Adam Drake

Notes on The Mission, the Men, and Me

Part 1

Don’t get treed by a Chiuahua. That is, don’t make snap decisions before you have collected and processed a sufficient amount of information to decide. When it’s not possible to decide, develop the situation.

Humor your imagination.

Part 2

The mind goes through 3 phases during learning and planning. Saturate, incubate, illuminate. They occur more or less in order, but your mind continuously cycles through each phase. Incubation-induced sleep loss is common though sleep is needed in order to maintain optimal chances of illumination (page 70).

The military’s insistence on “zero-defect operations” caused massive amounts of effort to be used in order to develop plans for every possible contingency. This risk averse behavior resulted in operational and logistics requirements so enormous that no politician would be willing to stage such a large presence in any other country. Therefore, the risk aversion prohibited most operations from ever proceeding in the first place (page 76).

When in doubt, develop the situation.

The only failure is a failure to try.

Always listen to the guy on the ground.

Part 3

Imagine everyone’s potential as the guy on the ground

On video teleconference (VTC): It has the selling point that it increases situational awareness. However, this is a false sense of situational awareness as it is more accurately just more information. It is not necessarily more useful information. Consider a management dashboard that is monitored by the C-level executives in a company. This may provide more information, but without sufficient context and without deeper situational awareness, which must be gained by people in operational positions, that dashboard will encourage the executives to make more decisions and to be more committed to those decisions. By simply having more information, they think they are more equipped to make decisions when in reality they should be speaking with the operational people who are actually qualified to make such decisions. Management does not know better, regardless of how many dashboards they have (page 154).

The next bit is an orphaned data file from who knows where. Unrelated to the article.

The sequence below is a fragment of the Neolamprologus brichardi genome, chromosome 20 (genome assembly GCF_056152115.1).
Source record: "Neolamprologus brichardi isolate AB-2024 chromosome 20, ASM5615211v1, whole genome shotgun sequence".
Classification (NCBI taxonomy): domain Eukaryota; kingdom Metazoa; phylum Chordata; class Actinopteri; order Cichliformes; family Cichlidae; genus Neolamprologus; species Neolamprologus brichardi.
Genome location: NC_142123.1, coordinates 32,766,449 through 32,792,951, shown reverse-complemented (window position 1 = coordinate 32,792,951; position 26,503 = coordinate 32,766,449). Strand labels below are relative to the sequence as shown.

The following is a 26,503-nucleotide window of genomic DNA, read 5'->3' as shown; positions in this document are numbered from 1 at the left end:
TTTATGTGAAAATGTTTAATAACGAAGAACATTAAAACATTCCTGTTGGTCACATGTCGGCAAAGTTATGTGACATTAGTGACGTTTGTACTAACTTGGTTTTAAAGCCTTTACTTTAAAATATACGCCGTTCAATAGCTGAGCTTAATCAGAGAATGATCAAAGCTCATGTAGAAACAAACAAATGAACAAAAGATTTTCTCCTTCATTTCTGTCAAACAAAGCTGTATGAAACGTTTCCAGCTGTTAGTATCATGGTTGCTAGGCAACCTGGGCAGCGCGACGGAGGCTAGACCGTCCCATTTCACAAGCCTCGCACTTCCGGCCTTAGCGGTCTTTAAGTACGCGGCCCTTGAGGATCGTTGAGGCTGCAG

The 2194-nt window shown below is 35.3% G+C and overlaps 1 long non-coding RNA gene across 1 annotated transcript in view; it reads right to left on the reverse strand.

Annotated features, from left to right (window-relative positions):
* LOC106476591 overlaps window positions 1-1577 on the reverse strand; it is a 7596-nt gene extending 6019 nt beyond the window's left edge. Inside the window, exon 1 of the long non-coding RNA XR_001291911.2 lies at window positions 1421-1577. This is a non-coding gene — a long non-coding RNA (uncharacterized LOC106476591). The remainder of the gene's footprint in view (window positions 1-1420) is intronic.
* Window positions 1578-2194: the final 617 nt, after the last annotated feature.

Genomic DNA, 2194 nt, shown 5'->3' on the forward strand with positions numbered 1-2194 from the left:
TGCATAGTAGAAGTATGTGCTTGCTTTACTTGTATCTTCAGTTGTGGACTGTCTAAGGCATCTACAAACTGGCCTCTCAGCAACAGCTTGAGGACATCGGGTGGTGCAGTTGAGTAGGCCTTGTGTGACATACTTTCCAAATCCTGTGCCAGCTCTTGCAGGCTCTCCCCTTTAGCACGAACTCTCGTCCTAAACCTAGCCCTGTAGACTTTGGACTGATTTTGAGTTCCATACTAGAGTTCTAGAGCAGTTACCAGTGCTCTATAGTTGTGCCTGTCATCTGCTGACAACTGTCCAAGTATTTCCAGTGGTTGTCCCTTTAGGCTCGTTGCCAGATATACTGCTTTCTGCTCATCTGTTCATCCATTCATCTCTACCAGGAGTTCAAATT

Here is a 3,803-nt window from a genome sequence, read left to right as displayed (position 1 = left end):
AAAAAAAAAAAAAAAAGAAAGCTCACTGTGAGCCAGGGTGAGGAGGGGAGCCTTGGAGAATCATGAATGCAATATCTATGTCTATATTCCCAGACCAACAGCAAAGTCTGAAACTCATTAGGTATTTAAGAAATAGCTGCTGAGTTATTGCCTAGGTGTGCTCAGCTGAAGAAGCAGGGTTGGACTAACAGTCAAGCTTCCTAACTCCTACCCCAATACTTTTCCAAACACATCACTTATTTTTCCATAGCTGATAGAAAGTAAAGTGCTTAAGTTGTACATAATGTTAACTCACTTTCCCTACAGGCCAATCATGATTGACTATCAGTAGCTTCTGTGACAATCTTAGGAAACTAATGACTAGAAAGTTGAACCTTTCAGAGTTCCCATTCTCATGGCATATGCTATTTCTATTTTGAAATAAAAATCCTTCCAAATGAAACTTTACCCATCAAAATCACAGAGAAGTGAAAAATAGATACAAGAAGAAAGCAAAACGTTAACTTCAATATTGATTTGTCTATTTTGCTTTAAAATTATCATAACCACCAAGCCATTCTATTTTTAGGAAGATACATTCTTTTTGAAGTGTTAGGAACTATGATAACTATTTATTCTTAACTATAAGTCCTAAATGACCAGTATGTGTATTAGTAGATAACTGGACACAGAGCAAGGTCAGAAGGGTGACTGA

Imagine how to seek out the guy on the ground

Part 4

It’s not reality unless it’s shared

How would large organizations such as the military organize if they didn’t know how they were supposed to be organized? (page 217)

In companies, why are salespeople not inside of the engineering teams that are building the products which they are selling? Why is it necessary to rely on multiple levels of indirection (product owners, product marketing, etc.) which only make the salespeople less informed and likely diminish their chances of success in selling the product? To properly sell a product you must believe in it and you must know it through and through. Every level of abstraction between the engineering team and the sales person or account manager actually talking to the client means the salesperson understands the product less and has less of a say in what gets built. Put sales and account managers into engineering teams, experiment with the idea of getting rid of product owners but keep a scrum master or other administrator in the team. Since it is often senior engineers that do most of the requirements analysis and also participate in stakeholder management, this could be more efficient.

The Chinese symbol for crisis is ‘danger-opportunity’, which roughly translates to ‘without the danger the cannot arise the opportunity.’” (page 266)

I was skeptical about this one, and a quick search shows that Wikipedia indicates that danger-opportunity is not necessarily correct.